DISCUSSION

Jurisdiction and Venue

Because this action involves claims arising under the patent laws of the United States for infringement of United States Letters Patent, this Court has subject matter jurisdiction over the action pursuant to 28 U.S.C. § 1338(a) and 35 U.S.C. § 281. In an action arising under federal law, this Court will ordinarily look to the law of the forum state to determine whether the Court may exercise personal jurisdiction over the defendants. See Fed.R.Civ.P. 4(e); Omni Capital Int'l v. Rudolf Wolff & Co., Ltd., 484 U.S. 97, 104-105, 108 S.Ct. 404, 98 L.Ed.2d 415 (1987). New York law controls the question of personal jurisdiction in this action; venue is governed by 28 U.S.C. § 1400(b).

Visi-Trak has waived any defense that this Court lacks personal jurisdiction over Visi-Trak or that venue in this District is improper by failing to assert personal jurisdiction and venue as disputed questions in the parties' Joint Pre-Trial Order. The Court deems the waiver of these defenses by Visi-Trak as an admission that Visi-Trak has engaged in sufficient contacts with the State of New York and this District to support a finding of both personal jurisdiction and venue by this Court.

Unlike Visi-Trak, however, the individual defendants Vann, Branden, and Shen have raised the defenses of personal jurisdiction and venue. The Court finds that the individual defendants are nonetheless bound by the admission by Visi-Trak that personal jurisdiction and venue are proper at least as to the corporation. The individual defendants are in privity with the corporation as its officers and shareholders, and it is undisputed that defendants directed the infringing activities of Visi-Trak. Vann, Branden, and Shen thus cannot, and indeed have made no attempt to, dispute that Visi-Trak has maintained sufficient contacts with the State of New York and this District to support both personal jurisdiction and venue as to the corporation.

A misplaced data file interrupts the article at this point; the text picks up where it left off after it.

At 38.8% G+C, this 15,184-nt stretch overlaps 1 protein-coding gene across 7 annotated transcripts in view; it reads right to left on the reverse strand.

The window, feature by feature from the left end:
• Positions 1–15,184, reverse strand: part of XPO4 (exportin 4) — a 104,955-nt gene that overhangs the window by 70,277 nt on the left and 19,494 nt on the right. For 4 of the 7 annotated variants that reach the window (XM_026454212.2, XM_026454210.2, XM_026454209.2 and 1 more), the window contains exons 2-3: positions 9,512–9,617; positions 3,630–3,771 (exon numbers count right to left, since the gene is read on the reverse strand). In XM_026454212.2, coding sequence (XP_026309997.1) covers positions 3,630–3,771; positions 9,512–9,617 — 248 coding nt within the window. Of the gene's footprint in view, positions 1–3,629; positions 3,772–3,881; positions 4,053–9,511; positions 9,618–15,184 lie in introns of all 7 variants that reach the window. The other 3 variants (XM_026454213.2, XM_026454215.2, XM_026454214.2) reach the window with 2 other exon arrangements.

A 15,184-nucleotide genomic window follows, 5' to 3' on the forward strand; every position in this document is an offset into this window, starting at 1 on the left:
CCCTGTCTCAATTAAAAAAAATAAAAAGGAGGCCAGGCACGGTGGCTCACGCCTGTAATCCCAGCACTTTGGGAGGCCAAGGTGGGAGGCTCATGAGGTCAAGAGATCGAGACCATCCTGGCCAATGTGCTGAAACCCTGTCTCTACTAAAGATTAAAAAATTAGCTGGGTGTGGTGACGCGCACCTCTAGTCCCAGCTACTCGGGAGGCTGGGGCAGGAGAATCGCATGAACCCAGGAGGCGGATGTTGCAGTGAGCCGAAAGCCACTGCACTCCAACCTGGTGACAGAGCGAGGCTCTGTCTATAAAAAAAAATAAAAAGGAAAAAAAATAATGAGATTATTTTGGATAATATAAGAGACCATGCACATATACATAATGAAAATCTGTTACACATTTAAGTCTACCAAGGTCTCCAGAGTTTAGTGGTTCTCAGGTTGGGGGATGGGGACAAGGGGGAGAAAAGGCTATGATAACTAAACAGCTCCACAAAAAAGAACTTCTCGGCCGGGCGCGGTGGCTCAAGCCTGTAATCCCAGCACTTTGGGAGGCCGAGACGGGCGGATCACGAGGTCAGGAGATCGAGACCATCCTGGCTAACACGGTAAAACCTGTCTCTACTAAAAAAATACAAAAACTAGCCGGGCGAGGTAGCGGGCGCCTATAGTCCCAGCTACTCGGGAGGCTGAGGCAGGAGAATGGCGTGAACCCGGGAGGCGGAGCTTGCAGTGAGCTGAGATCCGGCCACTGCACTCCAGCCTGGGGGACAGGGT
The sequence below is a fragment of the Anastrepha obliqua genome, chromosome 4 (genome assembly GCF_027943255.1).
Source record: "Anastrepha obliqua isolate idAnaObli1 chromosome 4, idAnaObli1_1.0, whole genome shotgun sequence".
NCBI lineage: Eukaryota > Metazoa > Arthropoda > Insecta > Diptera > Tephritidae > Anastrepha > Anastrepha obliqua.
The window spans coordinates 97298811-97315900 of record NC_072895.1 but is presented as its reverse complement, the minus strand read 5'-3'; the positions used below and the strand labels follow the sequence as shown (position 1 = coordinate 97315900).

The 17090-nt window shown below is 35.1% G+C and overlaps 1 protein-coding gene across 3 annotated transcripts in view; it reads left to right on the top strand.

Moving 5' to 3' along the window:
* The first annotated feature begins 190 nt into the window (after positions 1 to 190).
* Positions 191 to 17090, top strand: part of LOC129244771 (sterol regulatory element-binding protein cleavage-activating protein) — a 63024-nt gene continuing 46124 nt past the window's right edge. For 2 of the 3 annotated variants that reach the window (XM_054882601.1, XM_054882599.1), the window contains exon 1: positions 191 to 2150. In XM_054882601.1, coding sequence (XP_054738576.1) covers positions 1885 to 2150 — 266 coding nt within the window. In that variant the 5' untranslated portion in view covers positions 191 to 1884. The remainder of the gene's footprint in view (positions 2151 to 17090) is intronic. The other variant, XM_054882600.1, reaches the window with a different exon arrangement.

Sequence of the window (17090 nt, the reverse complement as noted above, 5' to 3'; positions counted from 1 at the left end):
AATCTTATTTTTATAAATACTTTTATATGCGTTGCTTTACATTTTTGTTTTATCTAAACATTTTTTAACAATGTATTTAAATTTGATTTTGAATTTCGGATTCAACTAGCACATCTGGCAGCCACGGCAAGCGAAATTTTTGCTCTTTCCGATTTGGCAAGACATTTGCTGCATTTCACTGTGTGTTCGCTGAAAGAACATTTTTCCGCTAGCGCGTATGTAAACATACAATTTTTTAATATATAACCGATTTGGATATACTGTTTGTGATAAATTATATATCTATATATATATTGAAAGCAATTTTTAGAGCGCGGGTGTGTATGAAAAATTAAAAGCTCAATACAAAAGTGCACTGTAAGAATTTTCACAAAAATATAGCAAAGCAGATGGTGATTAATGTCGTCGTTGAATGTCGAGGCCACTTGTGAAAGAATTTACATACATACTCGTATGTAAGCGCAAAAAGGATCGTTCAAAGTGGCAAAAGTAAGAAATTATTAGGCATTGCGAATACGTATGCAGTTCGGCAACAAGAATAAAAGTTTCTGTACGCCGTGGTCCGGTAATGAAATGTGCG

The Court further finds that, for purposes of establishing personal jurisdiction over the individual defendants, Visi-Trak has acted as the agent of Vann in its contacts with the State of New York and this District. Vann admitted at trial his personal knowledge of the patents in suit. In addition, he admitted that he controls the affairs of Visi-Trak and was responsible for the decision to continue manufacture and sale of the Visi-Trak monitoring system after Mickowski first asserted claims of patent infringement. As an officer and principal shareholder of Visi-Trak, Vann has profited from the sales of the Visi-Trak monitoring system. These facts are sufficient to find that, in its contacts with the State of New York and this District, Visi-Trak has acted as the agent of Vann, such that personal jurisdiction is proper at least against Vann, if not Branden and Shen. See Kreutter v. McFadden Oil Corp., 71 N.Y.2d 460, 467, 527 N.Y.S.2d 195, 522 N.E.2d 40 (1988); Retail Software Services, Inc. v. Lashlee, 854 F.2d 18 (2d Cir. 1988); Kinetic Instruments, Inc. v. Lares, 802 F. Supp. 976, 983-85 (S.D.N Y 1992).

These contacts, however, are insufficient to establish venue as to any of the individual defendants. As previously noted, venue in this action is governed by 28 U.S.C. ยง 1400(b), which states in relevant part that an infringement action "may be brought in any district where the defendant resides, or where the defendant has committed acts of infringement and has a regular and established place of business." To establish venue in a district in which the defendant does not reside, plaintiff must show that the defendant both committed acts of infringement in the district and maintains a place of business in the same district. Because neither Vann nor Branden nor Shen reside in this District or maintain a place of business in ...